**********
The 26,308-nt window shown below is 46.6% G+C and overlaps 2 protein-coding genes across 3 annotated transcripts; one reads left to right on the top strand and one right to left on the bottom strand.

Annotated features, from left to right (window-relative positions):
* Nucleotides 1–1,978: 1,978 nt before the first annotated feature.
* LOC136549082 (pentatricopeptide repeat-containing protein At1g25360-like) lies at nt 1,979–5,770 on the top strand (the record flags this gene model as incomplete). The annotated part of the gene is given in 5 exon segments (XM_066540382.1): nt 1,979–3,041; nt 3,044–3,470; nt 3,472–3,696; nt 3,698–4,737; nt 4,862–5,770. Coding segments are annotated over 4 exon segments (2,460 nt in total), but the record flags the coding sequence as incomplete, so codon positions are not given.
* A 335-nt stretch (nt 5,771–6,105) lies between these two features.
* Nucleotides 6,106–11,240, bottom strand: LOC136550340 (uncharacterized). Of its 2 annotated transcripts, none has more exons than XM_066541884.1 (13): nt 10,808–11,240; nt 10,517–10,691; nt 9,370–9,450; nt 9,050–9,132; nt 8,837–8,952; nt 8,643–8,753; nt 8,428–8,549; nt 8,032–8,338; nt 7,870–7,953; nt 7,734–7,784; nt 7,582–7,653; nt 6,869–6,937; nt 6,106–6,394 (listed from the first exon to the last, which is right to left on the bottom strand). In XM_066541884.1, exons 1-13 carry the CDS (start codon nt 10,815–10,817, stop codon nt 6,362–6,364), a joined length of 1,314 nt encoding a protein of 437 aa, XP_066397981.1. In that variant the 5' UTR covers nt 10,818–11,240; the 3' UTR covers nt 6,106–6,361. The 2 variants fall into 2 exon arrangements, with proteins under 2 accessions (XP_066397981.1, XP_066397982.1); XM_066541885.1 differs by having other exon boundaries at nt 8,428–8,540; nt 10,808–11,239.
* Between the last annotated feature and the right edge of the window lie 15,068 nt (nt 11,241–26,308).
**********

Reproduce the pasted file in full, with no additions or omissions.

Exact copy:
The 26,308-nt window shown below is 46.6% G+C and overlaps 2 protein-coding genes across 3 annotated transcripts; one reads left to right on the top strand and one right to left on the bottom strand.

Annotated features, from left to right (window-relative positions):
* Nucleotides 1–1,978: 1,978 nt before the first annotated feature.
* LOC136549082 (pentatricopeptide repeat-containing protein At1g25360-like) lies at nt 1,979–5,770 on the top strand (the record flags this gene model as incomplete). The annotated part of the gene is given in 5 exon segments (XM_066540382.1): nt 1,979–3,041; nt 3,044–3,470; nt 3,472–3,696; nt 3,698–4,737; nt 4,862–5,770. Coding segments are annotated over 4 exon segments (2,460 nt in total), but the record flags the coding sequence as incomplete, so codon positions are not given.
* A 335-nt stretch (nt 5,771–6,105) lies between these two features.
* Nucleotides 6,106–11,240, bottom strand: LOC136550340 (uncharacterized). Of its 2 annotated transcripts, none has more exons than XM_066541884.1 (13): nt 10,808–11,240; nt 10,517–10,691; nt 9,370–9,450; nt 9,050–9,132; nt 8,837–8,952; nt 8,643–8,753; nt 8,428–8,549; nt 8,032–8,338; nt 7,870–7,953; nt 7,734–7,784; nt 7,582–7,653; nt 6,869–6,937; nt 6,106–6,394 (listed from the first exon to the last, which is right to left on the bottom strand). In XM_066541884.1, exons 1-13 carry the CDS (start codon nt 10,815–10,817, stop codon nt 6,362–6,364), a joined length of 1,314 nt encoding a protein of 437 aa, XP_066397981.1. In that variant the 5' UTR covers nt 10,818–11,240; the 3' UTR covers nt 6,106–6,361. The 2 variants fall into 2 exon arrangements, with proteins under 2 accessions (XP_066397981.1, XP_066397982.1); XM_066541885.1 differs by having other exon boundaries at nt 8,428–8,540; nt 10,808–11,239.
* Between the last annotated feature and the right edge of the window lie 15,068 nt (nt 11,241–26,308).